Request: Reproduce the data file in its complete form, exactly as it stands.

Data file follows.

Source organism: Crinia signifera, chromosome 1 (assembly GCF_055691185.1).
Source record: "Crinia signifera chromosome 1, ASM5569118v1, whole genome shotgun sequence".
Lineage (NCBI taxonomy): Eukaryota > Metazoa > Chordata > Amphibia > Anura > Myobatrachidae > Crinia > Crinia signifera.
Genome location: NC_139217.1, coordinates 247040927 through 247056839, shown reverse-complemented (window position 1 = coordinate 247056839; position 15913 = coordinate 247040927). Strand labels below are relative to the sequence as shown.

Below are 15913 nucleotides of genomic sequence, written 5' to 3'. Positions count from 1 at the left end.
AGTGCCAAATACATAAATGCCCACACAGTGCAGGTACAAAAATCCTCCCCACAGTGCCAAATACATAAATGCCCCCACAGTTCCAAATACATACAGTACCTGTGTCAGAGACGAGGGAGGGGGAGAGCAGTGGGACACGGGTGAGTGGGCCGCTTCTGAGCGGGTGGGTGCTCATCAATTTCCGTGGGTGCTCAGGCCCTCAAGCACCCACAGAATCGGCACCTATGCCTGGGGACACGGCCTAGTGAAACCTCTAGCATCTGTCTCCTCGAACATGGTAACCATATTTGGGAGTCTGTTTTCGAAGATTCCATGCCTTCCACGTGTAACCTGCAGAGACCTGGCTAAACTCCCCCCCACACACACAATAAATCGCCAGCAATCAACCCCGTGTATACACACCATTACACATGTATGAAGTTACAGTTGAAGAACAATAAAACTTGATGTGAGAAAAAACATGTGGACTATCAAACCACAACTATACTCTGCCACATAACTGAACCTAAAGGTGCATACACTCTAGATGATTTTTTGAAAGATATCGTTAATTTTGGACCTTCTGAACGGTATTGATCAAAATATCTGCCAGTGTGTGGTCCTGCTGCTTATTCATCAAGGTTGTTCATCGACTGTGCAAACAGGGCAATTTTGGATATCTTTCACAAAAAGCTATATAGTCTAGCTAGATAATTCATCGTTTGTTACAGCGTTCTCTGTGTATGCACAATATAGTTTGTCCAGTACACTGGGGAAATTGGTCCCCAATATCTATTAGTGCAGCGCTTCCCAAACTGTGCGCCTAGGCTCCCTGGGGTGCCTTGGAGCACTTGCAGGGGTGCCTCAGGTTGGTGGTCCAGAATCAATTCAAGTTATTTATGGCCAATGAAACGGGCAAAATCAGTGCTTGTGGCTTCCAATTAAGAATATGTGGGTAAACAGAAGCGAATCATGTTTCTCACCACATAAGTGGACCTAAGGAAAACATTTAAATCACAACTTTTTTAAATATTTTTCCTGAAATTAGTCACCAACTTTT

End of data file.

Source organism: Crinia signifera, chromosome 1 (assembly GCF_055691185.1).
Source record: "Crinia signifera chromosome 1, ASM5569118v1, whole genome shotgun sequence".
Lineage (NCBI taxonomy): Eukaryota > Metazoa > Chordata > Amphibia > Anura > Myobatrachidae > Crinia > Crinia signifera.
Genome location: NC_139217.1, coordinates 247040927 through 247056839, shown reverse-complemented (window position 1 = coordinate 247056839; position 15913 = coordinate 247040927). Strand labels below are relative to the sequence as shown.

Below are 15913 nucleotides of genomic sequence, written 5' to 3'. Positions count from 1 at the left end.
AGTGCCAAATACATAAATGCCCACACAGTGCAGGTACAAAAATCCTCCCCACAGTGCCAAATACATAAATGCCCCCACAGTTCCAAATACATACAGTACCTGTGTCAGAGACGAGGGAGGGGGAGAGCAGTGGGACACGGGTGAGTGGGCCGCTTCTGAGCGGGTGGGTGCTCATCAATTTCCGTGGGTGCTCAGGCCCTCAAGCACCCACAGAATCGGCACCTATGCCTGGGGACACGGCCTAGTGAAACCTCTAGCATCTGTCTCCTCGAACATGGTAACCATATTTGGGAGTCTGTTTTCGAAGATTCCATGCCTTCCACGTGTAACCTGCAGAGACCTGGCTAAACTCCCCCCCACACACACAATAAATCGCCAGCAATCAACCCCGTGTATACACACCATTACACATGTATGAAGTTACAGTTGAAGAACAATAAAACTTGATGTGAGAAAAAACATGTGGACTATCAAACCACAACTATACTCTGCCACATAACTGAACCTAAAGGTGCATACACTCTAGATGATTTTTTGAAAGATATCGTTAATTTTGGACCTTCTGAACGGTATTGATCAAAATATCTGCCAGTGTGTGGTCCTGCTGCTTATTCATCAAGGTTGTTCATCGACTGTGCAAACAGGGCAATTTTGGATATCTTTCACAAAAAGCTATATAGTCTAGCTAGATAATTCATCGTTTGTTACAGCGTTCTCTGTGTATGCACAATATAGTTTGTCCAGTACACTGGGGAAATTGGTCCCCAATATCTATTAGTGCAGCGCTTCCCAAACTGTGCGCCTAGGCTCCCTGGGGTGCCTTGGAGCACTTGCAGGGGTGCCTCAGGTTGGTGGTCCAGAATCAATTCAAGTTATTTATGGCCAATGAAACGGGCAAAATCAGTGCTTGTGGCTTCCAATTAAGAATATGTGGGTAAACAGAAGCGAATCATGTTTCTCACCACATAAGTGGACCTAAGGAAAACATTTAAATCACAACTTTTTTAAATATTTTTCCTGAAATTAGTCACCAACTTTT